The success of the Sunderland in aerial combat lead to the story in the Luftwaffe that it was armed with 20mm cannon and the respectful nickname of "The Flying Porcupine" was given to it. The name may have been given for mistaken reasons but it was nevertheless, apt.
Although the Sunderland was giving every satisfaction in Service, means of improving the aircraft were continually sought and one method suggested in 1942 was a faster and heavier variant which used the 1,700hp Hercules engines of the Stirling. Orders were placed for two prototype aircraft at Rochester (MZ269 and MZ271) and thirty production aircraft (NJ200-229) of a variant initially known as the Sunderland IV. Fairly extensive modifications were involved and, as these would obviously take some time the new aircraft was programmed for service in the Pacific. The whole structure was heavier - maximum all-up-weight was increased yet again by 8,600kg to 34,000kg and the hulls had larger planing bottoms with the beam loading being kept more or less the same by the addition of 0.9m to the forward hull. Nearly 5 degrees of dihedral were given to the tail plane to increase spray clearance.
Armament was to comprise a Bristol B.17 Mk.II mid-upper turret carrying two 20mm Hispano cannon, a Brockhouse nose turret and a Glenn Martin tail turret each to carry twin 12.7mm Brownings. Two more 12.7mm Brownings were carried in beam hatches on each
The prototype Sunderland IV was first flown at Rochester on 30th August 1944 and difficulty in controlling was found when two engines were cut on the same side. Extra fin and rudder area were therefore fitted together with an extension to the fin leading edge to prevent rudder locking. Performance was generally disappointing and only marginally better than that of the Sunderland Mark V which had overtaken it. Only eight of the first production batch were completed, given the new design index number of S.45 and renamed Seaford. These aircraft were given a brief operational trial with No.210 Squadron. None of them were ever fitted with the Glenn Martin tail turrets. One of these aircraft, NJ20I was given a faired in nose and loaned to B.O.A.C. with the registration G-AGWU for evaluation as a civil transport and later six of the completed production Seafords were sent from Rochester to Short and Harland at Belfast for conversion into Solent airliners for B.O.A.C.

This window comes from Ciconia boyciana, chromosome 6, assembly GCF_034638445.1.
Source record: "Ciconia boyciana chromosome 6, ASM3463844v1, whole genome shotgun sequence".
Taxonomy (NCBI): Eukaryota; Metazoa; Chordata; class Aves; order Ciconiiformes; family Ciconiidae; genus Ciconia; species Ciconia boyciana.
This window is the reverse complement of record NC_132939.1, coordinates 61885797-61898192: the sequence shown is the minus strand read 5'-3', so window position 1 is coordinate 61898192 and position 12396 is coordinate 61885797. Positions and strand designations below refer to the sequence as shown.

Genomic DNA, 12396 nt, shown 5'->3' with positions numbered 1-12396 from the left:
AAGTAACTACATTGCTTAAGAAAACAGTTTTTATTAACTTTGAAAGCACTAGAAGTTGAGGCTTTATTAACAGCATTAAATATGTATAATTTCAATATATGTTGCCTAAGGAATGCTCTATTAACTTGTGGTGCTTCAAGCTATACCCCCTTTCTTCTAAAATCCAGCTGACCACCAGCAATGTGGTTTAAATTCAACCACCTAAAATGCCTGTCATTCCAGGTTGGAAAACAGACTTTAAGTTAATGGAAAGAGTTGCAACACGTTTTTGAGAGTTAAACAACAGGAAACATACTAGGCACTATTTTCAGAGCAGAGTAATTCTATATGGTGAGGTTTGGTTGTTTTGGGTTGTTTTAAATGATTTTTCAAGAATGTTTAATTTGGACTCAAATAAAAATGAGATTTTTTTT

The last new variant of the Sunderland (there were many conversions) was the Mark V already mentioned. One snag with the Sunderland III was that its Pegasus engines were run almost continuously at combat ratings with a consequent deterioration of service life. The Australians of No.10 (R.A.A.F.) Squadron suggested that the 1,200hp Pratt and Whitney Twin Wasp engines used on Hudsons and Catalinas would give the Sunderland a valuable reserve of power. Short Brothers were given permission to investigate this and
Sunderland production was terminated after VJ-Day and the last production line to run down was that at Belfast where Short and Harland launched SZ599 on 14th June 1946. But its life was by no means over. When the war had started the R.A.F. had three Sunderland Squadrons and this total had grown to 28 at the end of hostilities. This total ebbed down to five with the run-down of war forces - Nos. 201 and 230 at Calshot (and, later, Pembroke Dock), No. 88 at Hong Kong and Nos. 205 and 209 at Singapore.
There was still plenty of work for these remaining flying boats. During 1948 those based in the U.K. played their part in thwarting the Russian blockade of
Between 1951-54 Nos. 201 and 230 Squadrons found some exacting work of a different nature when they undertook to supply the British North Greenland expedition. 1952 was a record year when five aircraft ferried 280 tons of supplies from Young's Sound on the north-east coast of Greenland to Britannia Lake, only 1200km from the Pole itself. In 1954 the Sunderlands flew the whole expedition, including the husky dog teams, back to Pembroke Dock.
The run-down of the remaining R.A.F. Sunderland Squadrons started in 1954 when No. 88 Squadron re-formed with Canberras. In January the next year Nos. 205 and 209 Squadrons were combined at Seletar and the two U.K. Squadrons were disbanded in 1957. From January, 1958 Shackletons began to replace the flying boats in Singapore and the last official flight made by an R.A.F. Sunderland was carried out by ML797 on 20th May that year to end twenty-one years of very active service with the Royal Air Force.
But even this was not the end of the Sunderland. Nineteen aircraft had been
The New Zealand Sunderlands served with No. 5 (M.R.) Squadron at Hobsonville, Auckland and Lauthala Bay, Fiji until they were finally replaced by Lockheed Orions last year. The fate of the last six aircraft had not been completely resolved at the time of writing. The available boats are, NZ4017, NZ4112, NZ4113, NZ4I14, NZ4I15, NZ4116 and NZ4120. Almost certainly one of these aircraft will be going to the Museum of Transport and Technology at Western Springs, Auckland, and there seems a fair chance that one might be preserved in Canada and another in Great Britain. The new R.A.F. Museum is reportedly showing some interest in this project.
The complete Sunderland history does, of course, include the various conversions which were made from a very successful aircraft - the Solents, Sandringhams and Hythes but, apart from showing the conversions made during production in the Sunderland Production Chart, we must reluctantly agree that this really would be another story.
(C) Geoffrey Norris, 1967